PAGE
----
Happy October Everyone!
I hope you’re all avoiding the Christmas decorations that are invading the stores. What are they doing out already? Can’t retailers wait until November 1 to put out the snowmen? That’s scary, but today I’m sharing something spookier, a look at DEAD TIL DAWN…
Dead ‘Til Dawn
Disturbing the dead doesn’t prove you’re brave – it proves you’re stupid.
After touring Gettysburg battlefield, Jessica, Tim, and Steve decide to sneak out to the Devil’s Den for some late-night fun. Jessica’s friend Kathy objects, and warns them about trespassing where they’re not wanted.
Undaunted by ghost stories and fueled by his own arrogance, Tim races toward the Devil’s Den. When the group drives through mysterious battlefield fog, they find themselves surrounded by Civil War soldiers looking for a little fun of their own.
Kathy leaves the others to fend for themselves and flees to Little Round Top. Although she’s rescued by a kindhearted Union solider named Charlie, she refuses to believe that what she’s experiencing is real. As the nighttime battle rages on, Charlie introduces Kathy to other weary soldiers, and she quickly realizes she’s trapped in the land of the dead until dawn.
So how did this story come about? Well, if you know me, you know I love writing psychological/creepy/spooky horror stories. And I also love traveling to historic places — especially if they’re haunted.
This novella was inspired by actual events that happened to me in Gettysburg, PA. I had a very unusual experience with battlefield fog and I wanted to use it in a story.
Although I don’t consider myself a “paranormal investigator” I love exploring haunted places and taking ghost tours. Historic houses and basically “anything old and creepy” appeal to my imagination. Is it any surprise that I love Halloween?
Here’s an excerpt from Dead Til Dawn, featuring the infamous battlefield fog. I’m happy to say that the book got several great reviews on Amazon!
Steve leaned forward in the back seat and tapped Tim on the shoulder. “You think we can get to the Devil’s Den now? Won’t they have security guards?”
“Who’d guard a battlefield at night? Ghosts?” Tim chuckled.
“The ghost stories we heard today were cool,” Steve replied. “I wanted to take that ghost tour at the orphanage. They let you investigate and try to contact dead soldiers. Maybe tomorrow—”
“I told you, that was a rip off,” Tim interrupted. “Who cares who died out here, anyway? It was over a hundred and fifty years ago. I don’t know why you keep wasting your time and money on that paranormal crap. There’s no such thing as ghosts. People in town made up those stories to rake in tourist money and sell costumes to idiot reenactors. If playing dress-up… Whoa!”
Tim stopped the car. A wall of white mist covered the road ten feet ahead of them.
“Is that fog?” Jessica asked, brushing her long red hair over her shoulder.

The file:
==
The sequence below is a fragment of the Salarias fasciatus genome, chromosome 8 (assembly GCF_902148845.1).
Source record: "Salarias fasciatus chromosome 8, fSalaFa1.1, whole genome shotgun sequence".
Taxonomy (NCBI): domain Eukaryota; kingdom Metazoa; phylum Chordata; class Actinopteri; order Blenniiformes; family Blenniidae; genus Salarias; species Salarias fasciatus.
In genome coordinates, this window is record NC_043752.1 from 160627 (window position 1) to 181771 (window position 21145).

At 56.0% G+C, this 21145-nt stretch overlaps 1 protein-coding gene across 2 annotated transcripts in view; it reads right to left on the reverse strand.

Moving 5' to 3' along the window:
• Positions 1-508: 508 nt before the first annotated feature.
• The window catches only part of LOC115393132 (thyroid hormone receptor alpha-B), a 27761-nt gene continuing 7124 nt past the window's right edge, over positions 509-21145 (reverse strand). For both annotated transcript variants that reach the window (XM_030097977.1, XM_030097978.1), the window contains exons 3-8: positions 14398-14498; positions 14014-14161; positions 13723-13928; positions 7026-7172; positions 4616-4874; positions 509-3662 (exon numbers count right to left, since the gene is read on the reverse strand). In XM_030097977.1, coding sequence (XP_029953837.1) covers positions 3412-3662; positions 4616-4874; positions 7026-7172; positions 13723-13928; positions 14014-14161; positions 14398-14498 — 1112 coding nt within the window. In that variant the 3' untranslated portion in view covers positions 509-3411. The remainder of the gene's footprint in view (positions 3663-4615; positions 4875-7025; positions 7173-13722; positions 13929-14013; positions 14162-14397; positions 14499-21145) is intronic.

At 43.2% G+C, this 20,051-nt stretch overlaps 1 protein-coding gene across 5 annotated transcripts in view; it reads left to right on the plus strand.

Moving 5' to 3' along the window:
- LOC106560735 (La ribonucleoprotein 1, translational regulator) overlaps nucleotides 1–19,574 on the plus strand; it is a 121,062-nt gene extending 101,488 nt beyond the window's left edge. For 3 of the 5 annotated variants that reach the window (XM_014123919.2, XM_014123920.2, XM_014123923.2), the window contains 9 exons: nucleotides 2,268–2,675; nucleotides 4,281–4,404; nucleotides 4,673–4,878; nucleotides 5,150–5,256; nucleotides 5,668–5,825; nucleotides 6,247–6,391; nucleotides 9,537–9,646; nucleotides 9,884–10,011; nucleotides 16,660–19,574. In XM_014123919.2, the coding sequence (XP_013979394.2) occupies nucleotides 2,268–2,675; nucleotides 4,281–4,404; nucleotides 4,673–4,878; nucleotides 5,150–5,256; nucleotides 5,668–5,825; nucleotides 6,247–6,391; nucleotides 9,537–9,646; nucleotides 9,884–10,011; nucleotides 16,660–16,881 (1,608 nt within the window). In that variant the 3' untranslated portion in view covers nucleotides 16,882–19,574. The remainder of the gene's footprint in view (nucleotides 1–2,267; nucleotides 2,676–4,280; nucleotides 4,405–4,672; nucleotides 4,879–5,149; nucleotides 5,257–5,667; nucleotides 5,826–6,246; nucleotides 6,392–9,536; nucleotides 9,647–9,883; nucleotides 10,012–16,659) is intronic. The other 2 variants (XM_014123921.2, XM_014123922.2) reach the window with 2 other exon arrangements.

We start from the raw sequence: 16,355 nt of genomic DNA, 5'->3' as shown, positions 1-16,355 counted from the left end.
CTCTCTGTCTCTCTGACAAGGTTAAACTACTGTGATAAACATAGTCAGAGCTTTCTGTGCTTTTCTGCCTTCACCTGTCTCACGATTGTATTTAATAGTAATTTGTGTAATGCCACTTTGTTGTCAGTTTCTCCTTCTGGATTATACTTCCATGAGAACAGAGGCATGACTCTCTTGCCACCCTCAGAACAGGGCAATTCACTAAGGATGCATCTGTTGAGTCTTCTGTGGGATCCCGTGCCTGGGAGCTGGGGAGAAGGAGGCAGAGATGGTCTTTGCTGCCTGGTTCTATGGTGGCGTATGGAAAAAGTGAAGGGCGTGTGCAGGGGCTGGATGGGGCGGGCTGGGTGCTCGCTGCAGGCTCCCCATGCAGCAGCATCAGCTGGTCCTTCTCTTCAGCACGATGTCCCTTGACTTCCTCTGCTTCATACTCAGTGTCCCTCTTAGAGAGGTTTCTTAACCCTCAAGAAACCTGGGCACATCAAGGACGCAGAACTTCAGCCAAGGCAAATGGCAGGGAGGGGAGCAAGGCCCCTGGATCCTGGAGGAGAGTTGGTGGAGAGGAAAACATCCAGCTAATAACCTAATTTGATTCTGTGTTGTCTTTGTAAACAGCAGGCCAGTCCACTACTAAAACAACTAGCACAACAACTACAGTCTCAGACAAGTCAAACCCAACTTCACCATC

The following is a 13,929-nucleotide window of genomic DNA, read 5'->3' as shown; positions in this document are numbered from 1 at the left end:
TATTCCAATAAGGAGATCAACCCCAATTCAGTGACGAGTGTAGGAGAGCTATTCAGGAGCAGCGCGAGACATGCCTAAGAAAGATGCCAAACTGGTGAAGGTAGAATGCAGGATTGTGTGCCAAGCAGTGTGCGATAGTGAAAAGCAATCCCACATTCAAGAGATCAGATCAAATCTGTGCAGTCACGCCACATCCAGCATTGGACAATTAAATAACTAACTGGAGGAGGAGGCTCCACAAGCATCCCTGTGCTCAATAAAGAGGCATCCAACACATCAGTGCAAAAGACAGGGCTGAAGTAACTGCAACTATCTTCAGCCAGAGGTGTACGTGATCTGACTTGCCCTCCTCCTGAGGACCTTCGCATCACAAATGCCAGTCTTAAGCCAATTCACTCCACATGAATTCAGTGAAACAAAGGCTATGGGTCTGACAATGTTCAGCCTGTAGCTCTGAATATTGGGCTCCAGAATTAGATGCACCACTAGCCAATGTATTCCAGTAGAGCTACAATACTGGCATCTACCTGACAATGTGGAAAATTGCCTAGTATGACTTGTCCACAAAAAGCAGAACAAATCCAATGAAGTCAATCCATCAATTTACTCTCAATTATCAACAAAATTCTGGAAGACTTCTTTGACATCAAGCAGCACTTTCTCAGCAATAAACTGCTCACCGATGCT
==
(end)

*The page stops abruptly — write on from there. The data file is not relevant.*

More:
“Yeah,” Steve answered. “But why is it there and not anywhere else?”
Kathy peered out the side window. The two-lane road was crystal clear on both sides of the car, but the line of fog blocked their path. “I’ve got a bad feeling about this. Let’s go back.”
Tim glared at her in the rearview mirror. “You wanna go to the hotel? Get out and start walking.”
Kathy pursed her lips and counted to ten. Tim was a controlling smart-ass who insulted everyone, and for the last two days she’d been his primary target. It would be a miracle if she made it through the rest of the weekend without killing him.
She considered her options. The hotel was at least two miles behind them. It would be an easy walk, but she didn’t think it was smart to go wandering off alone in the dark. Besides, Tim wanted her out of the car. She wouldn’t give him the satisfaction of doing what he said. If he wanted her to leave, she’d do the opposite.
“Then keep quiet,” Tim barked, then stomped on the gas and plowed into the fog.
“Check it out. We’re surrounded,” Steve exclaimed.
Fog engulfed the car, blocking out the fields, trees, and fences along the road. Every so often Kathy thought she saw a glimpse of movement in the misty darkness, but it was hard to tell with Tim speeding like a maniac.
Steve pointed behind them. “Look back there. The town’s gone, swallowed up,” he said.
Kathy gazed out the rear window. Steve was right. Behind them, Gettysburg lay sleeping, wrapped in a blanket of milky whiteness.
“Sweetie, do you remember where the turnoff is?” Jessica asked.
“Yeah. I spent the whole afternoon trapped on that tour bus, visiting boring monu… what the—” Tim slammed on the brakes and the car screeched to a stop.
“What’s wrong?” Steve asked.
“Nothing. I thought I saw—” Tim paused and ran his hands through his short black hair. “I thought I saw the turn and I didn’t want to miss it. Stupid fog plays tricks on your eyes.”
Leaning forward, Kathy tried to see through the fog, but it was hopeless. It was as thick as paint and surrounded the entire car.
Wanna find out what happens when they get out of the car? Order your copy here:
All other platforms: https://books2read.com/u/4X9aLb
If you’re ready for more horror stories, don’t miss Nightmare in the North and Kropsy’s Curse.